Mum of two Julia shares her inspirational journey with Purition

Outdoors; person holding a pale pink camellia.

As you know, Purition has turned pink this October to support Breast Cancer Awareness Month and we’ve teamed up with Breast Cancer Care.

We’re also delighted to have partnered up with Shropshire mum-of-two Julia Allinson, who was diagnosed with breast cancer in 2013.

By sharing Julia’s story we hope to play a small but positive role in raising greater awareness of breast cancer among men and women by encouraging more people to regularly examine their bodies.

If we can also inspire more people to get out there and fundraise then charities like Breast Cancer Care can continue to provide vital support and advice to cancer patients.

Introducing Julia and her story…

Being diagnosed with breast cancer is enough to turn anyone’s world upside down but Julia admits she wasn’t quite prepared for the lasting impact it would have on her life and in particular what she stocks in her larder.

Medical experts diagnosed Julia with breast cancer in 2013 – just a year after losing her husband Geoff to myelodysplasia – a blood disorder which affects the production of white blood cells.

“Our world had already been turned upside down after losing Geoff,” explained Julia, mum to seven-year-old twins Harriet and Grace. “I don’t think it really registered at first what the doctors were telling me. It was all such a blur. In hindsight doctors now believe the shock and stress of losing Geoff may have triggered the cancer.”

Julia, who lives in Admaston, underwent surgery, radiotherapy and also chemotherapy to rid her body of the cancer. And, as one might suspect, it was a challenging and difficult period in her life.

“Recently widowed I was still very much getting use to life on my own with the girls and being diagnosed with cancer just threw a great big spanner in the works,” she said.

“It became really tough looking after the girls with hospital appointments and endless treatment regimes and on top of all that I was still grieving for Geoff. It changed my life and our lives as a family immeasurably.

“There were the obvious emotional feelings to cope with as well as coming to terms with the physical effects of cancer – losing my breast and hair loss – but also the practical day to day issues like having no energy to cook and look after the girls.”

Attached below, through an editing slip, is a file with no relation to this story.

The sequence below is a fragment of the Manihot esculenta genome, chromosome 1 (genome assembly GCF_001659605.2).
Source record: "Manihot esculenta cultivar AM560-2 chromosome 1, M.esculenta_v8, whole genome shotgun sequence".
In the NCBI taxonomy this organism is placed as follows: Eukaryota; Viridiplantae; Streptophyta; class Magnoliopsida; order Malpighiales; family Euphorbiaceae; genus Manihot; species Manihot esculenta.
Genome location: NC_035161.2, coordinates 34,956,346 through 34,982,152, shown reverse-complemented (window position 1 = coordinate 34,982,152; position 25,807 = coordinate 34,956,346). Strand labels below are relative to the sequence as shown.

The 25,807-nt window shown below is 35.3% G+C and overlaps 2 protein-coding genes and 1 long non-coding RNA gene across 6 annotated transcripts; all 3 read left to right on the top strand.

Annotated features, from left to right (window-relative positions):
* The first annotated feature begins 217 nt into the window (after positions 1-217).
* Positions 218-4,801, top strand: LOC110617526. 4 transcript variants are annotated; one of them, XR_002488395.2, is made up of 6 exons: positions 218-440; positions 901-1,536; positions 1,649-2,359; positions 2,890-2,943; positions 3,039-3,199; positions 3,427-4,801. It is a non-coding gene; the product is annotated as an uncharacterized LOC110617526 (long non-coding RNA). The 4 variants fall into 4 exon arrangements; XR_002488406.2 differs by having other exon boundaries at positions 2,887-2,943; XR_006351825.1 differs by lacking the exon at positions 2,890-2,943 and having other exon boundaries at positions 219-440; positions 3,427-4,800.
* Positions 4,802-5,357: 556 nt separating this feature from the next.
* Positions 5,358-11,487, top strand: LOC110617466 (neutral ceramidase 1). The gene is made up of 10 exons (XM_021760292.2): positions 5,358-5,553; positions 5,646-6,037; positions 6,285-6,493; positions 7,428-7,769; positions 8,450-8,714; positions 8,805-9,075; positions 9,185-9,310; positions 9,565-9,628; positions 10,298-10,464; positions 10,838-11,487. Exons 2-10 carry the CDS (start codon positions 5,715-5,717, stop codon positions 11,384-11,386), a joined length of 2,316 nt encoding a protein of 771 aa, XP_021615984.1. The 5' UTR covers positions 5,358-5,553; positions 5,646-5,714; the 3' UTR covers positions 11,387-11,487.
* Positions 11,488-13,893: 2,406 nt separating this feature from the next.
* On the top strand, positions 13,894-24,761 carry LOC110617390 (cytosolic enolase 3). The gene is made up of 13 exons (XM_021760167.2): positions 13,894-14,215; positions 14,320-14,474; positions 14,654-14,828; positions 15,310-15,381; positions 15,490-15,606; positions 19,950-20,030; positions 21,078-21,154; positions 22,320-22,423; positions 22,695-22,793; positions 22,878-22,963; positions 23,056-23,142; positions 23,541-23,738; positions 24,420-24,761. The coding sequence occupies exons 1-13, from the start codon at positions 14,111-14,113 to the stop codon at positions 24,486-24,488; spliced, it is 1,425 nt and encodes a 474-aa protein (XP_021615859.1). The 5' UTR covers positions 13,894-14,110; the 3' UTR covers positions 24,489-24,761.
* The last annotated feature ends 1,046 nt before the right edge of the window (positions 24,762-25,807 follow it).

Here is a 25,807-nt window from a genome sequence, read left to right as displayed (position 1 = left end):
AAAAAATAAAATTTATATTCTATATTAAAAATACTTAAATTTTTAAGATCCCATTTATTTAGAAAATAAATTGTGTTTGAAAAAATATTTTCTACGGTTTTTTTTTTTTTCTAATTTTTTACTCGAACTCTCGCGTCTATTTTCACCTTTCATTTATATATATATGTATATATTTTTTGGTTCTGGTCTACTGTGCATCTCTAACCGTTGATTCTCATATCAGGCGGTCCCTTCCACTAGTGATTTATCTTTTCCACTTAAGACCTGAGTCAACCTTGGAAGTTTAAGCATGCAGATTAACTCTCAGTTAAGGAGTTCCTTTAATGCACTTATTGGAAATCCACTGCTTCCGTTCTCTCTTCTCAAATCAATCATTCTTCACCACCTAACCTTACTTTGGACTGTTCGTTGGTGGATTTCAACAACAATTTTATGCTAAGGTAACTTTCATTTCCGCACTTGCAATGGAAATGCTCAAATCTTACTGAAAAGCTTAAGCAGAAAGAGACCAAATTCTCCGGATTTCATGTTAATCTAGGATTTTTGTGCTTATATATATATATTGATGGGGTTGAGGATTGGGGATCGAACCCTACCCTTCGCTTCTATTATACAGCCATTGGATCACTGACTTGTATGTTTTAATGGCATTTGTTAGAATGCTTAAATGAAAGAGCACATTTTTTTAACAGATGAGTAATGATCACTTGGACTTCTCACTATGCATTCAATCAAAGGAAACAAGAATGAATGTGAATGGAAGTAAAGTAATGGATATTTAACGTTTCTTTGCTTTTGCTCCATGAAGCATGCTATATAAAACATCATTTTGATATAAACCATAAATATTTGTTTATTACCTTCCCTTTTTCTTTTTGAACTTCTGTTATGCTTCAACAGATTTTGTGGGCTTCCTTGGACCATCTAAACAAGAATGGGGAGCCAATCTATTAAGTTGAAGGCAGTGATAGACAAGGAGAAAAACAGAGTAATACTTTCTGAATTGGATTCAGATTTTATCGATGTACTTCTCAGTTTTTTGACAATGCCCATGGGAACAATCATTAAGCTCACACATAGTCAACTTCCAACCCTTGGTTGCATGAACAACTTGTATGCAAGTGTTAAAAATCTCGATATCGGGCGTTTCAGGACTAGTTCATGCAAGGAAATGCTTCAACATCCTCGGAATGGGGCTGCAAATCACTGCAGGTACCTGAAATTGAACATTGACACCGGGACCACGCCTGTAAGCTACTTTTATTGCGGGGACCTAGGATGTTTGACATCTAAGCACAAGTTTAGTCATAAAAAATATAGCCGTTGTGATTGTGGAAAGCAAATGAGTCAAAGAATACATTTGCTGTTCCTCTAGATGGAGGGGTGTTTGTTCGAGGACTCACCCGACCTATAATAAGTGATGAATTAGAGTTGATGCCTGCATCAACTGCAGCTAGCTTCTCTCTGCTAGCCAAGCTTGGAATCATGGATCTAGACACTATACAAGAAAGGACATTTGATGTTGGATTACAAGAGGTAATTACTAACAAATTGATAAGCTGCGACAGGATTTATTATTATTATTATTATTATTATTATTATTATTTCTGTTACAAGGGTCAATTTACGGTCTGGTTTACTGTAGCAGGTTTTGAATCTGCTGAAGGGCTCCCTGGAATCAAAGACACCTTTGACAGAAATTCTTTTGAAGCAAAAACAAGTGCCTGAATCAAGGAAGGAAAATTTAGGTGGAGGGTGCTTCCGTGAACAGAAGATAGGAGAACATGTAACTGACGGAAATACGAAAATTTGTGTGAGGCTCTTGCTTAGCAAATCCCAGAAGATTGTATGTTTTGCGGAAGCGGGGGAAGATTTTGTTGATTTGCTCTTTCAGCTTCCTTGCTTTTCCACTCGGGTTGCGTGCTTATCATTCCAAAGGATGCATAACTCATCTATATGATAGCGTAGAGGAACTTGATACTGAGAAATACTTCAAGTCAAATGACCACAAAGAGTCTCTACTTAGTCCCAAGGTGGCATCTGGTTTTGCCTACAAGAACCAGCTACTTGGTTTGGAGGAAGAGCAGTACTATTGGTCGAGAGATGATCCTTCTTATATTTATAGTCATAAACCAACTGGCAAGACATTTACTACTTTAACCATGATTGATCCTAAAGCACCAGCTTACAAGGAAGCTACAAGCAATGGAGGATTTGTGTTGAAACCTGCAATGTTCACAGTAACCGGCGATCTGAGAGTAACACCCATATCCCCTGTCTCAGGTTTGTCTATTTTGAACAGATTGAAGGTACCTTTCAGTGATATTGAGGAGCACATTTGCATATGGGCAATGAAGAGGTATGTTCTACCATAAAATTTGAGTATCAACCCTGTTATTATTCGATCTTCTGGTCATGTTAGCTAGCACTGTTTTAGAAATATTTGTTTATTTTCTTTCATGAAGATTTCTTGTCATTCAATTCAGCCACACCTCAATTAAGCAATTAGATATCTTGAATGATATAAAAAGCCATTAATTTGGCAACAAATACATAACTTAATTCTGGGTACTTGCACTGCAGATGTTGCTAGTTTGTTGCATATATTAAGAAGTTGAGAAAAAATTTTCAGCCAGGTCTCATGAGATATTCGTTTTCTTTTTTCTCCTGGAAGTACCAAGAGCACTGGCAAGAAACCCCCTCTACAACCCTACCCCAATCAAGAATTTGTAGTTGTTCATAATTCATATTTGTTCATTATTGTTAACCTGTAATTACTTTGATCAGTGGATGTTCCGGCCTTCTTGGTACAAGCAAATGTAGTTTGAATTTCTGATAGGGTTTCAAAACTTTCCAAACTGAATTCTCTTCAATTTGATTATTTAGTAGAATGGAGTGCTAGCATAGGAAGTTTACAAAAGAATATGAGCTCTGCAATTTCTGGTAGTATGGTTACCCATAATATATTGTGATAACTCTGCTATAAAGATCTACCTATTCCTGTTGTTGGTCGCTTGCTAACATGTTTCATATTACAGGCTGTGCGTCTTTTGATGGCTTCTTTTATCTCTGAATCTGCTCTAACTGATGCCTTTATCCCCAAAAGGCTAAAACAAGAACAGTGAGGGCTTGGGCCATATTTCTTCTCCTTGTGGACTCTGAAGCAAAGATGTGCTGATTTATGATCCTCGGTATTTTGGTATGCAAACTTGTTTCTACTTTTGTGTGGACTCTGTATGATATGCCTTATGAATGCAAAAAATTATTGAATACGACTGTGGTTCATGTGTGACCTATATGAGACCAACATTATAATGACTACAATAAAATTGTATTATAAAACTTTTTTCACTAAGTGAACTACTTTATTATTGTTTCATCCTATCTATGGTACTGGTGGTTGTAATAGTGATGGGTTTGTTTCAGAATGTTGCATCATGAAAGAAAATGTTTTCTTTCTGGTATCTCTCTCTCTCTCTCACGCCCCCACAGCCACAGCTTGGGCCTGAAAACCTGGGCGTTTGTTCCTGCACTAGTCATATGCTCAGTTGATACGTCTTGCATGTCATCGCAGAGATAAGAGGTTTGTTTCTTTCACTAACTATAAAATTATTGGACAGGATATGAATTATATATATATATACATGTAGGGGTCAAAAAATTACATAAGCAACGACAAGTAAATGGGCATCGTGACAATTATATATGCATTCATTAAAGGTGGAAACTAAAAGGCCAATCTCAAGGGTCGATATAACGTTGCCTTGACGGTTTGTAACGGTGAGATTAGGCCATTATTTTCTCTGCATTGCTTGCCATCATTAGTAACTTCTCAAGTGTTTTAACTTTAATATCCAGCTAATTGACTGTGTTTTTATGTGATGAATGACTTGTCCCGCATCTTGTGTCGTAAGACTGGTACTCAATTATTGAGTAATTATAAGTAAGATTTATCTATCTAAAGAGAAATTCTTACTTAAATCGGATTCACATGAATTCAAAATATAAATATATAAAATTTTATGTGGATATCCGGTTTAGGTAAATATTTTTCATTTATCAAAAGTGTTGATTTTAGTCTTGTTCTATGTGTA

Fast forward three years however, and 40-year-old Julia is slowly getting her life back on track.

Homestart and PANDAS

She now works as the fundraising manager for two well known Shropshire charities – Homestart and PANDAS (Pre and Post Natal Depression Advice and Support) – enjoys life with her two girls and even finds the time for a spot of orienteering with her team recently coming third in the West Midlands Relay Championships.

Julia is also a Cancer Voice for Macmillan Cancer Support and speaks on a local level to raise greater awareness of the charity.

And of course, throughout October she is teaming up with us.

“Life is getting a bit easier but the cancer is still never far from my mind,” she admits. “It changes you, your outlook, your view on life from a philosophical point of view but also from a practical perspective.

“Life is precious. I want to be here for as long as I can so I have to give myself the best chance of being here for many more years. For example I now make very conscious decisions about my diet, the foods I eat and my health in general.

“I’ve always eaten relatively healthily – making sure I get my five a day, but since my battle with cancer I’m far more careful about what I eat. I don’t eat processed foods, I buy organically and avoid anything that may have been sprayed. I choose not to eat dairy products because of the hormone implications and I try not to eat too much gluten or sugary foods.

“I think it’s really important that we all try to eat a healthy balanced diet. It’s quite frightening the amount of new research linking cancer to certain foods.”

Champion healthy eating

Like Julia, our ethos is to champion healthy eating.

It’s our aim to encourage more people to ditch highly processed, sugary foods in favour of those that are more natural and packed full of essential nutrients and minerals.


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